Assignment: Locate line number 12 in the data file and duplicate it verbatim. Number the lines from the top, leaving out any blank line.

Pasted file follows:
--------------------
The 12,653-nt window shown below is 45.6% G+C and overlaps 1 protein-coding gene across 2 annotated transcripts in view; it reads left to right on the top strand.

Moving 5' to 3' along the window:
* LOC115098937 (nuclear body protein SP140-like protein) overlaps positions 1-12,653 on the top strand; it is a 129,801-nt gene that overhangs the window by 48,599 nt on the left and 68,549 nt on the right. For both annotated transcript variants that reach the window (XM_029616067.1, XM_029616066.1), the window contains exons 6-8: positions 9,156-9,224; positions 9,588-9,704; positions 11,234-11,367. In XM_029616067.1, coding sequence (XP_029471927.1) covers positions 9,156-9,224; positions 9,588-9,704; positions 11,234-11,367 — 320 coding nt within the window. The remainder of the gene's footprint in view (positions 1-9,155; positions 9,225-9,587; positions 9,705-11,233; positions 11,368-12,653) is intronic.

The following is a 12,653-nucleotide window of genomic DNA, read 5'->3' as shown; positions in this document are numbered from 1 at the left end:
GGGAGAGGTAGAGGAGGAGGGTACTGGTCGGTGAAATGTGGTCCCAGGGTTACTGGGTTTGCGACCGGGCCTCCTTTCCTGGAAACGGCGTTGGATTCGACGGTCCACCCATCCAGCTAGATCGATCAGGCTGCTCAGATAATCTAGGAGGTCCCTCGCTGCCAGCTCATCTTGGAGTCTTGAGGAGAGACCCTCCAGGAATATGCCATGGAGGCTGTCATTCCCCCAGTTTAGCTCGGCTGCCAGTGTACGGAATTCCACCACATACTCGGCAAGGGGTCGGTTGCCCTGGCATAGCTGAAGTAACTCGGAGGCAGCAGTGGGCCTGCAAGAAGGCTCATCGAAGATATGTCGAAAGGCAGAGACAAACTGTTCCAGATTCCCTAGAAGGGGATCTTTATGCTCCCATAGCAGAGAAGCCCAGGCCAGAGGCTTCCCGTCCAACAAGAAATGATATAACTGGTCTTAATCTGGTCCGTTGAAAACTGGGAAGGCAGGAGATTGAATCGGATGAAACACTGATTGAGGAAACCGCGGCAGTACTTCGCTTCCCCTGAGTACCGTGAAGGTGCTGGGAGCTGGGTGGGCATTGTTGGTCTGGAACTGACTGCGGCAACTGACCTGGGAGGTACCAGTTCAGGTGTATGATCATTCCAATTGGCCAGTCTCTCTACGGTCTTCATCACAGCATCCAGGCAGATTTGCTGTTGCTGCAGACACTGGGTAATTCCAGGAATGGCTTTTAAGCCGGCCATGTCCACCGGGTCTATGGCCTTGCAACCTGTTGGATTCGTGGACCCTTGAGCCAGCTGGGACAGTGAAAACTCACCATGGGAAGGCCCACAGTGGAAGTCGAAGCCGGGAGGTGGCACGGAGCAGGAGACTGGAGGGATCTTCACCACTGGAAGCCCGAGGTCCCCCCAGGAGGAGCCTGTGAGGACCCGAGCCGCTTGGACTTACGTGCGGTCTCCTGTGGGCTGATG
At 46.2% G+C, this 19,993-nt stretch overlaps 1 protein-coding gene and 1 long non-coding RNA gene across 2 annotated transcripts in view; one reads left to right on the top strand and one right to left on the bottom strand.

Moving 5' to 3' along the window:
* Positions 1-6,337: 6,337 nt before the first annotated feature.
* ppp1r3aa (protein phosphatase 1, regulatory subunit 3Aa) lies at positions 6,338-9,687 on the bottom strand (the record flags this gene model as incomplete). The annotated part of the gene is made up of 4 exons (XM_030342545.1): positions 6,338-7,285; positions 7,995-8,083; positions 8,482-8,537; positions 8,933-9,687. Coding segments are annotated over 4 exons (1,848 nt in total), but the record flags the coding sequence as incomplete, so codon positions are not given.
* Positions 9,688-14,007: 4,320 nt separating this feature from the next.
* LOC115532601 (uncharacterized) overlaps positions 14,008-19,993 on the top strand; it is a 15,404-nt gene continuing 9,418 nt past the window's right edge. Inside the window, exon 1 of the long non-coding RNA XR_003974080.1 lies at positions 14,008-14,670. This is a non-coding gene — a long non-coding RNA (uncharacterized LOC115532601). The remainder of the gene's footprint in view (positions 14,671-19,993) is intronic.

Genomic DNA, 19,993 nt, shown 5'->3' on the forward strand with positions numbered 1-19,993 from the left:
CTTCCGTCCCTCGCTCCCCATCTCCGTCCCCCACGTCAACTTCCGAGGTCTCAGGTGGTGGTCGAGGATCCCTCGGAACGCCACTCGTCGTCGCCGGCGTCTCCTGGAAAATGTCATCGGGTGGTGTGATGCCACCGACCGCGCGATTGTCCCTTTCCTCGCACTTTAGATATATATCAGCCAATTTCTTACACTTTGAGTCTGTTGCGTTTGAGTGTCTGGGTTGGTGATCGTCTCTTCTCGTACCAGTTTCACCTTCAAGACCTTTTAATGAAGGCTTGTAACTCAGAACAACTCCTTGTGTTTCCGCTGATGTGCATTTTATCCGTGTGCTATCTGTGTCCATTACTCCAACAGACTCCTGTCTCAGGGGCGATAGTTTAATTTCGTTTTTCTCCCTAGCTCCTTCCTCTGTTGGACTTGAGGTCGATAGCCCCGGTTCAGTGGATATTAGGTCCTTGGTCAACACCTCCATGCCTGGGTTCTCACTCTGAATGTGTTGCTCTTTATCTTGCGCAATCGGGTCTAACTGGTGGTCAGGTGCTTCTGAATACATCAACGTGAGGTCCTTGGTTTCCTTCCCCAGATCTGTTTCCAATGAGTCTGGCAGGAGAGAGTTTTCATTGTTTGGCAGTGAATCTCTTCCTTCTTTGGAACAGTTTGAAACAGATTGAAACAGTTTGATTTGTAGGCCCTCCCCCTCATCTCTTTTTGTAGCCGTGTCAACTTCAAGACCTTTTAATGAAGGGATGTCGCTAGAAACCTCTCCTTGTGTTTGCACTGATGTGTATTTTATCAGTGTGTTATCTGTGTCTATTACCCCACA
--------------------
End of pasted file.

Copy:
Genomic DNA, 19,993 nt, shown 5'->3' on the forward strand with positions numbered 1-19,993 from the left: